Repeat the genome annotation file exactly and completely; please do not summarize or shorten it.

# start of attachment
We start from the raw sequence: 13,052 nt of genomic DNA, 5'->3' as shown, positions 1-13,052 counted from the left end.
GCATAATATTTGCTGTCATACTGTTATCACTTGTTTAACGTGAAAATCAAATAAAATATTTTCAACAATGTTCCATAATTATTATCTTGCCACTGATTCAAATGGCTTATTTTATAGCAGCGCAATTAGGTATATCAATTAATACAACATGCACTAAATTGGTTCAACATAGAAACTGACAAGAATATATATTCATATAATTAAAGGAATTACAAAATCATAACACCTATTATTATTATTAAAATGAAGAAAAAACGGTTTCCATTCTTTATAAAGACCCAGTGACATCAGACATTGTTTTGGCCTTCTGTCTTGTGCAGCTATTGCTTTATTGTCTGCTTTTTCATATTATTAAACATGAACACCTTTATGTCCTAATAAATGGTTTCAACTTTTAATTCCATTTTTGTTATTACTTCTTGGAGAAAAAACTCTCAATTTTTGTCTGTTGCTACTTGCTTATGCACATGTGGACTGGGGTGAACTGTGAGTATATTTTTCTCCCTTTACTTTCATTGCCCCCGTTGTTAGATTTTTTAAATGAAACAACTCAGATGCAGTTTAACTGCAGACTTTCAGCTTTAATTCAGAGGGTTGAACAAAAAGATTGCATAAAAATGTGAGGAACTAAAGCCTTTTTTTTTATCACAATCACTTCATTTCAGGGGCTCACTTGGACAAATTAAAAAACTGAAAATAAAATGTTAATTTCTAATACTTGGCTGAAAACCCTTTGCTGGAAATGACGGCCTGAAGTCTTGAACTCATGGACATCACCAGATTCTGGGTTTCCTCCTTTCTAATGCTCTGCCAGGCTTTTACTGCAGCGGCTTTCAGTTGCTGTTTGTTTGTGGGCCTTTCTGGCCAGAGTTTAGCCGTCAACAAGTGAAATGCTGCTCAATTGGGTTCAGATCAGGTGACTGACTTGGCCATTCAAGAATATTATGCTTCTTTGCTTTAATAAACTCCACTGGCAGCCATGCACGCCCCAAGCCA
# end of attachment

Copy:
We start from the raw sequence: 13,052 nt of genomic DNA, 5'->3' as shown, positions 1-13,052 counted from the left end.
GCATAATATTTGCTGTCATACTGTTATCACTTGTTTAACGTGAAAATCAAATAAAATATTTTCAACAATGTTCCATAATTATTATCTTGCCACTGATTCAAATGGCTTATTTTATAGCAGCGCAATTAGGTATATCAATTAATACAACATGCACTAAATTGGTTCAACATAGAAACTGACAAGAATATATATTCATATAATTAAAGGAATTACAAAATCATAACACCTATTATTATTATTAAAATGAAGAAAAAACGGTTTCCATTCTTTATAAAGACCCAGTGACATCAGACATTGTTTTGGCCTTCTGTCTTGTGCAGCTATTGCTTTATTGTCTGCTTTTTCATATTATTAAACATGAACACCTTTATGTCCTAATAAATGGTTTCAACTTTTAATTCCATTTTTGTTATTACTTCTTGGAGAAAAAACTCTCAATTTTTGTCTGTTGCTACTTGCTTATGCACATGTGGACTGGGGTGAACTGTGAGTATATTTTTCTCCCTTTACTTTCATTGCCCCCGTTGTTAGATTTTTTAAATGAAACAACTCAGATGCAGTTTAACTGCAGACTTTCAGCTTTAATTCAGAGGGTTGAACAAAAAGATTGCATAAAAATGTGAGGAACTAAAGCCTTTTTTTTTATCACAATCACTTCATTTCAGGGGCTCACTTGGACAAATTAAAAAACTGAAAATAAAATGTTAATTTCTAATACTTGGCTGAAAACCCTTTGCTGGAAATGACGGCCTGAAGTCTTGAACTCATGGACATCACCAGATTCTGGGTTTCCTCCTTTCTAATGCTCTGCCAGGCTTTTACTGCAGCGGCTTTCAGTTGCTGTTTGTTTGTGGGCCTTTCTGGCCAGAGTTTAGCCGTCAACAAGTGAAATGCTGCTCAATTGGGTTCAGATCAGGTGACTGACTTGGCCATTCAAGAATATTATGCTTCTTTGCTTTAATAAACTCCACTGGCAGCCATGCACGCCCCAAGCCA